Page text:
This week we are highlighting the article titled “Review of Turning Points: Recent Trends in Adult Basic Literacy, Numeracy, and Language Education,” by Elisabeth Gee, Arizona State University. This article is featured in ProLiteracy’s research journal Adult Literacy Education: The International Journal of Literacy, Language, and Numeracy. The goal of this journal is to publish research on adult basic and secondary education to inform practitioners, researchers, policy makers, and funders about best practices in adult literacy, numeracy, and English language education.
An excerpt of “Review of Turning Points: Recent Trends in Adult Basic Literacy, Numeracy, and Language Education” is featured below.
The impetus for this timely publication was several recent developments with potentially significant implications for the field of adult basic education (ABE), including new federal adult education authorization, the release of a new version of the GED test, and new content standards for ABE curricula. Turning Points is a volume in the long-standing series, New Directions for Adult and Continuing Education, and reflects the standard format for the series: a collection of short chapters, written in an accessible style, on a significant topic for adult and continuing educators. In this book, editor Alisa Belzer has recruited a group of contributors with an impressive range of experience in the field to address the question of “where the field is in relation to where it has been and to where it might go” (p. 5), particularly in light of the new federal legislation, research findings, and changes in content standards and assessments.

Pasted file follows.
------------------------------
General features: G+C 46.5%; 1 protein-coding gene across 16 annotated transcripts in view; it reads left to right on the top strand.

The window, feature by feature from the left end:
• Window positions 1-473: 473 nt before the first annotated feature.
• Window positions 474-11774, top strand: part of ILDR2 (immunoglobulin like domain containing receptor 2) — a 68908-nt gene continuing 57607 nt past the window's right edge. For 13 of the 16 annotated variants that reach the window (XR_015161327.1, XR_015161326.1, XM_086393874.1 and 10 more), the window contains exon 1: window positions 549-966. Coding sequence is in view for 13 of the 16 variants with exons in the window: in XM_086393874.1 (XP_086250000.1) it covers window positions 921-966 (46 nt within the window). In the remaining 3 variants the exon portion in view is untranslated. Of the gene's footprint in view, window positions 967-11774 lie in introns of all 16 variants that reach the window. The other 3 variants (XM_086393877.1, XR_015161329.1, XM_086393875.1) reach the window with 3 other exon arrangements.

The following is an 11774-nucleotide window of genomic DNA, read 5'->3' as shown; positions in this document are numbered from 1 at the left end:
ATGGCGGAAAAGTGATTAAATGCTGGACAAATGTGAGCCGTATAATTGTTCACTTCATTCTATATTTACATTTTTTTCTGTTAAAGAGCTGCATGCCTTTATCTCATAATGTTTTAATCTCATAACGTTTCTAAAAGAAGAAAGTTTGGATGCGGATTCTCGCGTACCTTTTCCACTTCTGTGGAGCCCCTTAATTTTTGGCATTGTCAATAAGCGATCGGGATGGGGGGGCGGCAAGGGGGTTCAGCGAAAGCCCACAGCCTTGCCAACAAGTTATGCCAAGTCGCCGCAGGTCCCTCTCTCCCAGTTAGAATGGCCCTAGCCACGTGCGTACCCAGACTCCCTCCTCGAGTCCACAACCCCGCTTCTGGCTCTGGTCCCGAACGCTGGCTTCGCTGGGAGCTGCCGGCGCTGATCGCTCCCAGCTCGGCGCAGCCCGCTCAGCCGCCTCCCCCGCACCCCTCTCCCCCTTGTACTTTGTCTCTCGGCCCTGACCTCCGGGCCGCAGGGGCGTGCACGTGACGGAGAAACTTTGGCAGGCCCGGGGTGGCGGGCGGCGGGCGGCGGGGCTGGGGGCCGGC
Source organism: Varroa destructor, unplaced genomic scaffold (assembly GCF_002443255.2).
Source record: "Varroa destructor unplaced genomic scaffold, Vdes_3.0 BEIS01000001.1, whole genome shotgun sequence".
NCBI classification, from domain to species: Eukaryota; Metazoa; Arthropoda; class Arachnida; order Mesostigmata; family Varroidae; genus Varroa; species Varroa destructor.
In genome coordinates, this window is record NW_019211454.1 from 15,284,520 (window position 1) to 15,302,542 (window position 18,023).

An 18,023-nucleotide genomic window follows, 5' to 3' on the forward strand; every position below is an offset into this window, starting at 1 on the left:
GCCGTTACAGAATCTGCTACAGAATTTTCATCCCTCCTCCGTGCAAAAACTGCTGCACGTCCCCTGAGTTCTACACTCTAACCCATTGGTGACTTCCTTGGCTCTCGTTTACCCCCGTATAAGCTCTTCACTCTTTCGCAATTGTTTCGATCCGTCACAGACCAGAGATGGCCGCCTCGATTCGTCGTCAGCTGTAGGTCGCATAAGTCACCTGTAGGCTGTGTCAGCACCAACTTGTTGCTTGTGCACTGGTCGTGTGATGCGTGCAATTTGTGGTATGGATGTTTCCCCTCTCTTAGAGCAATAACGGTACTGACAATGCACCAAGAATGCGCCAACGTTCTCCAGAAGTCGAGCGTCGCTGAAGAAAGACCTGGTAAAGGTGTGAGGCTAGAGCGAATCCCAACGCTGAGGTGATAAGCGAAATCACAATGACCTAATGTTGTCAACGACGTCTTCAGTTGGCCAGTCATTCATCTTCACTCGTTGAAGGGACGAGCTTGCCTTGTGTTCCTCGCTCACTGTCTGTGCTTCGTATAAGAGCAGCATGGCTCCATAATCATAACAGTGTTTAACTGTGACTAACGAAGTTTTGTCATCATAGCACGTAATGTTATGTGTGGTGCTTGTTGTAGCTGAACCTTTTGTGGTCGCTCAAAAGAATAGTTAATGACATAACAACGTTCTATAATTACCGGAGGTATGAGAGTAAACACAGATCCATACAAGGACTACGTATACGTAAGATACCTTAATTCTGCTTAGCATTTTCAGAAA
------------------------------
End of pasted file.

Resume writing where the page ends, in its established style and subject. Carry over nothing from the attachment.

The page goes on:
In Chapter 1, Belzer sets the stage for this discussion with a clearly written and concise overview of federal policy initiatives that have shaped the provision of ABE over the last 25 years. As she points out, although the federal government provides less than half of the financial support for adult basic education, its policies play a significant role in shaping the field’s priorities, programs, and practice. Belzer uses the metaphors of narrowing and focusing as a means of characterizing the potential consequences of policy initiatives. Focusing as applied to ABE implies a deepening understanding of and appreciation for the broad and complex nature of literacy practices in the context of learners’ lives, with a corresponding emphasis on more differentiated, responsive, and informed educational strategies. In contrast, narrowing implies increasingly restrictive definitions of “what counts” in literacy education, often leading to one-dimensional conceptions of literacy, learners’ lives, and appropriate instructional approaches.